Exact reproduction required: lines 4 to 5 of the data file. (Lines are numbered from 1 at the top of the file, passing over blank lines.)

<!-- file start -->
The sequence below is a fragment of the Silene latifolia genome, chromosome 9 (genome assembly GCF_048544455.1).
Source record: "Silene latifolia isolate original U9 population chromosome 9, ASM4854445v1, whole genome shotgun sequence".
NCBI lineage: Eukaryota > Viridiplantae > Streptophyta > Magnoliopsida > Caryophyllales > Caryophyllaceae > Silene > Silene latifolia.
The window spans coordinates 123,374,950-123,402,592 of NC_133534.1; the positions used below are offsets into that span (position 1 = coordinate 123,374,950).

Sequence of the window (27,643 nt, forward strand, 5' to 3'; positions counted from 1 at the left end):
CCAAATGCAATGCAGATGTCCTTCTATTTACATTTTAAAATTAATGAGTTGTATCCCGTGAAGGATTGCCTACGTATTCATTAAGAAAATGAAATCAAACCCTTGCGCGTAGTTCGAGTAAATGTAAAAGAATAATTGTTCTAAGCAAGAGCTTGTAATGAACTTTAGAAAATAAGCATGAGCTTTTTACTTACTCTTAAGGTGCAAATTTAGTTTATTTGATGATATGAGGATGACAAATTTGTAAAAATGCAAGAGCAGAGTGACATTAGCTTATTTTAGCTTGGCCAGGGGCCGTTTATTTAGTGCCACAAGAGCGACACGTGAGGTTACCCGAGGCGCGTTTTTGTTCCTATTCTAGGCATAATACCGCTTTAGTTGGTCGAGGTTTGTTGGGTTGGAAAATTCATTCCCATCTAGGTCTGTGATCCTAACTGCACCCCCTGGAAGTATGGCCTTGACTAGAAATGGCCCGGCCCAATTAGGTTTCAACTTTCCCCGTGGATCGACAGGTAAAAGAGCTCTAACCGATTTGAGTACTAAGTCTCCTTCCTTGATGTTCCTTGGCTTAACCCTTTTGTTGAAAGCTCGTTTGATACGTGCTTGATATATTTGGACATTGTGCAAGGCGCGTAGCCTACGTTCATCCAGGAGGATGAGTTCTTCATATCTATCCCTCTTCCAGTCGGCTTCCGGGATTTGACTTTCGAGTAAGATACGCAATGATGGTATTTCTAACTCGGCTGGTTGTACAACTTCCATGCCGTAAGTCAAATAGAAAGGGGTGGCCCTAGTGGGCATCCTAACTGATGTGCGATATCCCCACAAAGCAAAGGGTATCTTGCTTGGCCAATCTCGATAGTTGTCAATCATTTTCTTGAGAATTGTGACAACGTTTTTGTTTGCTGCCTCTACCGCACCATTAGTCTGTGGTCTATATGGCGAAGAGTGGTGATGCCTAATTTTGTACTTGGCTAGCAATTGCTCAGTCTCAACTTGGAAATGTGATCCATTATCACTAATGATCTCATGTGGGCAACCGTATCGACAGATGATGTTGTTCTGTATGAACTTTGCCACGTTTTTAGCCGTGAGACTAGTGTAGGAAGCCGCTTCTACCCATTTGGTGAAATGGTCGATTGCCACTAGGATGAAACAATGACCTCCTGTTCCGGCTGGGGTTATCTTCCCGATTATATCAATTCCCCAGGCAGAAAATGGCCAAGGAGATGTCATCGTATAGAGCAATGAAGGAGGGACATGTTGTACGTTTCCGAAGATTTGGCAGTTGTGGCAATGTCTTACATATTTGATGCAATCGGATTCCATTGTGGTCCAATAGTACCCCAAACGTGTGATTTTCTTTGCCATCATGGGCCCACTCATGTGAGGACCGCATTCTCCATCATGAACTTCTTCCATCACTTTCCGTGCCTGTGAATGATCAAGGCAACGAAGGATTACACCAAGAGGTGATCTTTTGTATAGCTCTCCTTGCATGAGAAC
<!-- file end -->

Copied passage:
The window spans coordinates 123,374,950-123,402,592 of NC_133534.1; the positions used below are offsets into that span (position 1 = coordinate 123,374,950).

Sequence of the window (27,643 nt, forward strand, 5' to 3'; positions counted from 1 at the left end):